Anxiety, i guess


Taylor Bowland, Spear reporter

Anxiety is normal for people who get stage fright sometimes or get nervous in difficult situations. But anxiety disorders can ruin and control your life, it doesn’t get better or go away. It can intervene with social and professional issues that may need your attention. There are multiple disorders regarding anxiety and one of them is Generalized Anxiety Disorder (GAD). People with GAD worry excessively and show the following symptoms for  months at a time:

  • Being easily fatigued
  • Difficulty concentrating or having their minds go blank
  • Irritability
  • Muscle tension
  • Difficulty controlling the worry
  • Sleep problems (difficulty falling or staying asleep or restless, unsatisfying sleep)

People with GAD find it extremely difficult to control their anxiety or worry about certain situations, if not all. Roughly 3.1% of the US pop. or 6.8 million people are affected by GAD in a given year. Women are twice likely to be affected but the exact reason behind why GAD affects people is unknown, although biological and experiences may play a role in the creation of said disorder.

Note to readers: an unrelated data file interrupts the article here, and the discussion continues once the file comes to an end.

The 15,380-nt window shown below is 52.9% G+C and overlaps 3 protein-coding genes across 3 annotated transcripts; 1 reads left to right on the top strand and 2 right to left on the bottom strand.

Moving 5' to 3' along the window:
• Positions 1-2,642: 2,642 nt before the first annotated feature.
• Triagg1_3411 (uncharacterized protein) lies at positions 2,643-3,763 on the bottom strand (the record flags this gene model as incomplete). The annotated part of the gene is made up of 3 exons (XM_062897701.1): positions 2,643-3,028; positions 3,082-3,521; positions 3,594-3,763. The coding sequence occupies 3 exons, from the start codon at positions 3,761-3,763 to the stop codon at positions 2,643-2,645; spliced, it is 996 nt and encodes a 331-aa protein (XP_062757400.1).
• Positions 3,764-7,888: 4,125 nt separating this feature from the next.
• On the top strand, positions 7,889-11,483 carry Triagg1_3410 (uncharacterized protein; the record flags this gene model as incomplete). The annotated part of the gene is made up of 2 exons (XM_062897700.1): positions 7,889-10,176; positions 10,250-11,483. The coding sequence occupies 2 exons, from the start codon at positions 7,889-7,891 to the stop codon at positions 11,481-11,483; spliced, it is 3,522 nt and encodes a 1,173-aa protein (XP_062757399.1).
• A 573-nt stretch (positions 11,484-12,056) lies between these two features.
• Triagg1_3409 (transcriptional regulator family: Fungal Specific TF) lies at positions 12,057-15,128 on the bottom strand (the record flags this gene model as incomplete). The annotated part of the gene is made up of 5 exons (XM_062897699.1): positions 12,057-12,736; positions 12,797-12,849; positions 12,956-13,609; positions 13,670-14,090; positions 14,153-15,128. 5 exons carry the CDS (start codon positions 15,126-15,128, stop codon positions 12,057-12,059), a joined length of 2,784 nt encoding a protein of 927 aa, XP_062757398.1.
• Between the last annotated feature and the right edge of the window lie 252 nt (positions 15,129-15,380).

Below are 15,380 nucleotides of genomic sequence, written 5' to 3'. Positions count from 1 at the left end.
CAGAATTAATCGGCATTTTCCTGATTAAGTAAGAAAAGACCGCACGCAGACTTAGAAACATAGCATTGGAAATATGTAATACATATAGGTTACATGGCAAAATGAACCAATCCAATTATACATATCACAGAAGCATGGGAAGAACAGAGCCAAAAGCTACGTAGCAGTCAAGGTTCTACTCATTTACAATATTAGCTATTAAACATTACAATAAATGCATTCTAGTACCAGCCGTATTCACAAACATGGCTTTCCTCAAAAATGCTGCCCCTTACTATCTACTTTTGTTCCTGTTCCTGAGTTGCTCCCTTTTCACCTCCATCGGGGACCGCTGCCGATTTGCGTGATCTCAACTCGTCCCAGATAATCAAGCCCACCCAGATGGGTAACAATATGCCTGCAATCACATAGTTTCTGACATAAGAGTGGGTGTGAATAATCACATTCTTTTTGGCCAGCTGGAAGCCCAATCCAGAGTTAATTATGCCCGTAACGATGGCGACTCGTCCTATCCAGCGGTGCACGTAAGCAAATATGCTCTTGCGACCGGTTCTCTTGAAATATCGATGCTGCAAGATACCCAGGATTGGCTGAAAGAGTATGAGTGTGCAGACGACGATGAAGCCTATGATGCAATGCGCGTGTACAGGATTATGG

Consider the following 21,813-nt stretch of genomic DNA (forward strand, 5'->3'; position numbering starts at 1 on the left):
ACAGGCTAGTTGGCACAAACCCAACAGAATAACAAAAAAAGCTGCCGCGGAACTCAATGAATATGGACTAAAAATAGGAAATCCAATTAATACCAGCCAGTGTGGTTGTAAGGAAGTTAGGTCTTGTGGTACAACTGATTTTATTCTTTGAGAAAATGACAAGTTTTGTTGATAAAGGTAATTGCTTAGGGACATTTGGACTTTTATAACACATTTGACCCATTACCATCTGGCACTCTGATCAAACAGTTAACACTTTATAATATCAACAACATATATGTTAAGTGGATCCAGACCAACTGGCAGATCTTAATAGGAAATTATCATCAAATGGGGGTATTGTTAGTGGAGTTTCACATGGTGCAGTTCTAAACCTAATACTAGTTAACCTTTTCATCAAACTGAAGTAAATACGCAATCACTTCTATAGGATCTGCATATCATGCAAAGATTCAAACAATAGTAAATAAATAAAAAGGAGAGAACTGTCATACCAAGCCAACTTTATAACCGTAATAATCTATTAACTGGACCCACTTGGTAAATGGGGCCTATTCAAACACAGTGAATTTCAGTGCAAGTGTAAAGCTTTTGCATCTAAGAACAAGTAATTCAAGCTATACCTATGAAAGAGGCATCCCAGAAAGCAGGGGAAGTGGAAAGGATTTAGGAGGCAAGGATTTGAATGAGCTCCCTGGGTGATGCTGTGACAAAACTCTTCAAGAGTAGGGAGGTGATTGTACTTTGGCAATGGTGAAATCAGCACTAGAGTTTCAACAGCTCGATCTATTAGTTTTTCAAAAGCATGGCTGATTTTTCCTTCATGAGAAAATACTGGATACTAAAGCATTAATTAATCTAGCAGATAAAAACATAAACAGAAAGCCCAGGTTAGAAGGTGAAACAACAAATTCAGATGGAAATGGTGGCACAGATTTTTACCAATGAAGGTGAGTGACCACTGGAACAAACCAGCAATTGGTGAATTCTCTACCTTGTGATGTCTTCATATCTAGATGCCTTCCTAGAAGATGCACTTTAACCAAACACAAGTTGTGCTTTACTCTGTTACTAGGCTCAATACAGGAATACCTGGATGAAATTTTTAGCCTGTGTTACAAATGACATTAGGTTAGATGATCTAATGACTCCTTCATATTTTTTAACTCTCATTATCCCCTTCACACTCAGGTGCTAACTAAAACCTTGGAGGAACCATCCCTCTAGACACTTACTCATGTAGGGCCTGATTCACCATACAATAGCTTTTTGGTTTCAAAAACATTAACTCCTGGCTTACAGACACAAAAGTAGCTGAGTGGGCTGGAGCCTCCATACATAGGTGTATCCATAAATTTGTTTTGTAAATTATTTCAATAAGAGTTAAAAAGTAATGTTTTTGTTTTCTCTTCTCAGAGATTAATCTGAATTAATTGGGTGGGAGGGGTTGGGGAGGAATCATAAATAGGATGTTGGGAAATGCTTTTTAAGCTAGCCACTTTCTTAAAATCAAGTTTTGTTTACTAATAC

Another example would be Social Anxiety Disorder, commonly known just as a social phobia, is a anxiety disorder surrounding the fear of social situations in which the person affected by the disorder expects to be judged and rejected by people. The most common symptoms include: Feeling highly anxious about being with other people and having a hard time talking to them

  • Feeling very self-conscious in front of other people and worried about feeling humiliated, embarrassed, or rejected, or fearful of offending others
  • Being very afraid that other people will judge them
  • Worrying for days or weeks before an event where other people will be
  • Staying away from places where there are other people
  • Having a hard time making friends and keeping friends
  • Blushing, sweating, or trembling around other people
  • Feeling nauseous or sick to your stomach when other people are around
  • Blushing
  • Excessive sweating
  • Lump in throat/trouble swallowing
  • Muscle tension, weak voice, shaky hands

Social anxiety may run in families but there is no true reason for why is happens. Misreading facial cues may lead to worrying, and undevelopment with social skills may also have a risk for causing social anxiety